Do Fish Have Fat?

‘Give someone a fish and you feed him for a day. Teach someone to fish and you feed him for a lifetime’

A couple of days ago I was thinking about how all animals are adapted to their surroundings; camels have long eyelashes to protect their eyes from the sand, arctic foxes are really fluffy and fat to stay warm.

When you cook meat no matter what quality the meat is there will always be fat on it, yet you compare this to fish which never seems to have visible fat. So this trail of thought led me to think about whether fish actually even have fat in their bodies.

After a few clicks on Google I had found my answer. In fact fish do have reserves of fat in their body but this fat is unsaturated and is called fish oil. Fat on cows and pigs and humans is saturated which causes it to solidify at room temperature.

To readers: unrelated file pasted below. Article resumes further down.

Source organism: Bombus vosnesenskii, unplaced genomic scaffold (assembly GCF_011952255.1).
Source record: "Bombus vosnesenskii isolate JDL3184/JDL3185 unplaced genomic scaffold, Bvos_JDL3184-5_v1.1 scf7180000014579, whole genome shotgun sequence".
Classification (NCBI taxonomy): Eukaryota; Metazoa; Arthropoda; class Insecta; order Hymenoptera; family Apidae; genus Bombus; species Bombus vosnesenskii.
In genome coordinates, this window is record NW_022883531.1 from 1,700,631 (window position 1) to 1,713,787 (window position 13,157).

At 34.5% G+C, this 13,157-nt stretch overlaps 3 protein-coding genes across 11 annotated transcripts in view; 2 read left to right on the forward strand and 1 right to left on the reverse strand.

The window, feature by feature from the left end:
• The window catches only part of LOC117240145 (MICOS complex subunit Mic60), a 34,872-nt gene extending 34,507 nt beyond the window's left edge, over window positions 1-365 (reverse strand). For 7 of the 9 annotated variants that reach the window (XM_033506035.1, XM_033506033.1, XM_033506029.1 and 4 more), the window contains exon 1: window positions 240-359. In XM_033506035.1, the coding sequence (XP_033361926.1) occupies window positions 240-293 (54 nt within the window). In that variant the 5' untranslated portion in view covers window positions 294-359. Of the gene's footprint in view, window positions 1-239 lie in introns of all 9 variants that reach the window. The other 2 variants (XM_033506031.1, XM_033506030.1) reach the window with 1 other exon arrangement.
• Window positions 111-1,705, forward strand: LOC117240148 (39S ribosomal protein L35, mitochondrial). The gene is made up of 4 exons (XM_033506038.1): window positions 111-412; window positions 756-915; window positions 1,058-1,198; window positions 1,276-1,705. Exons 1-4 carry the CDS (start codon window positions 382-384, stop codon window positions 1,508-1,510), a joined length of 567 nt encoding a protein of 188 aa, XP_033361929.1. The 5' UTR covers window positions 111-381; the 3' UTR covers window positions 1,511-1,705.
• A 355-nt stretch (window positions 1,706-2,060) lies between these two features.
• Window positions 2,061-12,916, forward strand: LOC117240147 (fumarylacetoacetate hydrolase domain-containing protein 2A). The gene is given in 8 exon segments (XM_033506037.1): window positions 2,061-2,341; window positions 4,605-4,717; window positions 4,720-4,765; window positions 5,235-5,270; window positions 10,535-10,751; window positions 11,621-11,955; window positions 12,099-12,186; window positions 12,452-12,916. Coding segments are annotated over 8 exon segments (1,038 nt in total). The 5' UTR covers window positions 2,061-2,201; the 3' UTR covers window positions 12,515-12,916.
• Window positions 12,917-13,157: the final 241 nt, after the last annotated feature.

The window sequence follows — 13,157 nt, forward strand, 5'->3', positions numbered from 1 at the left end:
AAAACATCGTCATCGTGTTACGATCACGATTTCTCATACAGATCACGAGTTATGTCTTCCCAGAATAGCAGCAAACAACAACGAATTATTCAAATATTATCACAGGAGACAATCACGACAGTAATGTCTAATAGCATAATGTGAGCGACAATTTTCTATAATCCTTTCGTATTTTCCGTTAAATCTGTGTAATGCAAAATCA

For the most part fish have adapted because they are cold blooded and live in water of varying temperatures, which can range from 0 to 30 degrees. If their fat solidified st this temperature the fish would die, so they have evolved to have a high level of unsaturated fat that will stay a liquid even below the freezing point of water.

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4 responses to “Do Fish Have Fat?

  1. I had not given much thought to the “good fat” I knew fish to have. Cool. PuN intended. Thank you for the follow, Madeline. All the best to you in the new year.

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